The Marksman is basically what Rambo: Last Blood should have been, which is a rock solid action / thriller for a laconic hero played by a movie star in his twilight years.
A rancher finds himself in a tough situation when he takes it upon himself to protect a child being hunted by a Mexican cartel.
Faced with foreclosure on his ranch, widower and ex-Marine Jim Hanson (Liam Neeson looking pretty scraggly) looks upon his life with some regret and a touch of hopelessness. His ranch is right on the Arizona / Mexican border (almost literally), and when a frantic Mexican mother and her young son illegally cross the border literally in front of him, she’s shot by a cartel leader on the Mexican side and virtually dies in his arms. Thinking fast, he takes the boy and the bag they were carrying to safety, but the cartel gets a good look at him and his truck, which is problematic, as they seem to have plenty of avenues into the state without any issues, prompting Hanson to do what he can to take the boy to safety. When he takes the kid to border patrol, he realizes that the cartel can easily get to him, so he breaks the law and takes the kid on a road trip to the boy’s next of kin, igniting a do-or-die chase across a few states where the cartel is hunting them. Turns out the boy is carrying a bag full of drug money, and the cold-blooded cartel will do anything to get it back. This might be Hanson’s last chance at doing something that will give his life meaning again.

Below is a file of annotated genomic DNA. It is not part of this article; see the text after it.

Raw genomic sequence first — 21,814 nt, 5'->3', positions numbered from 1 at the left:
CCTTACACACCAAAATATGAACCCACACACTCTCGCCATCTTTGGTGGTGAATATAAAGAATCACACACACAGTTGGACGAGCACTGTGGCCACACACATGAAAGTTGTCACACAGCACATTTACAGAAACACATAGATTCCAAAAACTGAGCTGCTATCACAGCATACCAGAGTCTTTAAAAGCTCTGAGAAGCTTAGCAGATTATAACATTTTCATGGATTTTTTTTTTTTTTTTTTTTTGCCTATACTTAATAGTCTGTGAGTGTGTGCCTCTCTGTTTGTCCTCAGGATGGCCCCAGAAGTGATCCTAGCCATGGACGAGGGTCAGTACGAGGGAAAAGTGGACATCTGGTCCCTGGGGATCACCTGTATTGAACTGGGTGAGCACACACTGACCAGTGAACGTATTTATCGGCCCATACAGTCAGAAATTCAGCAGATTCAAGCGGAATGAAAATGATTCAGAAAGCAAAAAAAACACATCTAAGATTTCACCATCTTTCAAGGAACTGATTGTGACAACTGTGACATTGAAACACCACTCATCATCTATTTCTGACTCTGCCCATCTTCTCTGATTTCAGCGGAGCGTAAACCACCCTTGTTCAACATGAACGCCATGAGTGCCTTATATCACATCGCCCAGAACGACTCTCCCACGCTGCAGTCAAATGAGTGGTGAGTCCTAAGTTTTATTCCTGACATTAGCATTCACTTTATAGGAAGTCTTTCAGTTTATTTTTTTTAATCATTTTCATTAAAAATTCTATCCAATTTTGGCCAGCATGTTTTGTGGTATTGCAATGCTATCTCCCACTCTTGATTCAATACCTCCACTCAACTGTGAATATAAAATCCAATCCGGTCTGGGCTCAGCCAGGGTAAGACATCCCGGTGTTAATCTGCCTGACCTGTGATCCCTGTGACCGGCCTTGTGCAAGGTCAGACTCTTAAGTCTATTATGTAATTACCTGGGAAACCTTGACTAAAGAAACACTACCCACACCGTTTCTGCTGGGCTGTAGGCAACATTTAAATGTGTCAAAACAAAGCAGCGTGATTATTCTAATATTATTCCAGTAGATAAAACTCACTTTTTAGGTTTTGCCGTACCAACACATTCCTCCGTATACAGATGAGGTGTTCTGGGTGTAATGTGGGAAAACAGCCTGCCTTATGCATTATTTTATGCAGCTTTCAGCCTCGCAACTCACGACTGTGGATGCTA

The Marksman is basically what Rambo: Last Blood should have been, which is a rock solid action / thriller for a laconic hero played by a movie star in his twilight years. Neeson pretty much pulls off the sort of thing Clint Eastwood would have done maybe twenty years ago, and it’s a winner of a film. Speaking of Eastwood, the director is Robert Lorenz, a frequent Eastwood collaborator, so it’s easy to see the direction he was going for. With a satisfying climax and a fair share of suspense and action, The Marksman is yet another excellent piece of work from Neeson, whose persona melds right into this material.
Universal will be releasing The Marksman next week in a Blu-ray / DVD / Digital Code combo edition, and the disc includes a “making of” special feature.